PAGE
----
Uzbekistan: Increased Penalties for Underage Marriage

Uzbekistan recently took action to curb underage marriage in the country. A new law, which took effect May 1, 2013, increases penalties for violation of legislation on marriage age (currently set at age 18 for men and age 17 for women). Under the new law, those who marry underage individuals could face fines up to 30 times the minimum monthly wage, a sentence of one year hard labor or three months imprisonment. Parents or guardians who arrange underage marriages face even steeper penalties, as do those who conduct religious ceremonies.
 
The law is one of several approaches the country is taking to address the issue of early marriage. Other efforts include increasing education in the school system, developing public awareness campaigns, and ensuring that Muslim clerics refrain from performing marriage ceremonies for underage individuals without a proper civil marriage registration.
 
Early marriages currently comprise 8-9 percent of total marriages in the country as a whole, and up to 14 percent in certain regions.  Underage marriage is widely recognized as marking the end of girls’ education and contributing to a cycle of poverty.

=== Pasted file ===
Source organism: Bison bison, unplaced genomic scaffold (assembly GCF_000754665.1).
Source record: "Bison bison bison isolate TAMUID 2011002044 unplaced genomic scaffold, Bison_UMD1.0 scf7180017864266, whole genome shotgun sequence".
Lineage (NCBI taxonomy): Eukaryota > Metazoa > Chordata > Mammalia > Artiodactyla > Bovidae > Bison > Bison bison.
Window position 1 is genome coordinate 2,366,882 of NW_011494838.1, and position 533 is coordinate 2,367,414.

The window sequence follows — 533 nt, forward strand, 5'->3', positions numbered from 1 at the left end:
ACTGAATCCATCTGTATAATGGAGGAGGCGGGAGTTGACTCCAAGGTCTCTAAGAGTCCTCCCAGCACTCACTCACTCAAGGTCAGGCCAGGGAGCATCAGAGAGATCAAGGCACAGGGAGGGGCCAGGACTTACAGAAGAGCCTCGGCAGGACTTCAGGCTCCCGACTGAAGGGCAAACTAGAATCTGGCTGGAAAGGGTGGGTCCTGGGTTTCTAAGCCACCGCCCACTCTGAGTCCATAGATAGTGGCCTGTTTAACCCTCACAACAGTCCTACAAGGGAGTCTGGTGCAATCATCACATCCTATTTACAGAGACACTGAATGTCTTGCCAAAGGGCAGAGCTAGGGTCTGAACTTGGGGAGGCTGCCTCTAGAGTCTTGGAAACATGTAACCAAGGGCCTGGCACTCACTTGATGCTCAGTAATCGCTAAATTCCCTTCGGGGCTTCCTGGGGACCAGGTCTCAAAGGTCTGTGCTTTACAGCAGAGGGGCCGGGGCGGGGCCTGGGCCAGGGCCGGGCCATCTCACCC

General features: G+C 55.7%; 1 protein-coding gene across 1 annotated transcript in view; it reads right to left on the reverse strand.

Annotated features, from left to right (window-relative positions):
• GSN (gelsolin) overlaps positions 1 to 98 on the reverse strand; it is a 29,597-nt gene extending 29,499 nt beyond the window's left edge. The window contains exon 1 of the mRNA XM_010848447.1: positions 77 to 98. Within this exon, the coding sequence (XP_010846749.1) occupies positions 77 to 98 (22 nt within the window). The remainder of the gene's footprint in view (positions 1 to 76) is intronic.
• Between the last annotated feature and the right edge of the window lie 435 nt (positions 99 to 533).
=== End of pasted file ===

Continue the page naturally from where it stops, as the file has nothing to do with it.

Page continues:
Uzbekistan was recently examined for compliance with its obligations under the International Convention on the Rights of the Child. Underage marriage was included in the list of issues, and the Committee focused on ascertaining what action the government had taken to raise the women’s age of marriage to 18 to match the legal age for men and comply with international law.  
 
Compiled from: Saadi, Shakar, Uzbek Legislation Discourages Underage Marriage,” Central Asia Online, June 4, 2013; Agence France-Presse, Uzbekistan Cracks Down on Underage Marriage,” Global Post, May 6, 2013; Uzbekistan Strengthens Punishment for Early Marriages,” UzDaily, May 3, 2013; Committee on the Rights of the Child Reviews Report of Uzbekistan,” UN OHCHR, June 5, 2013.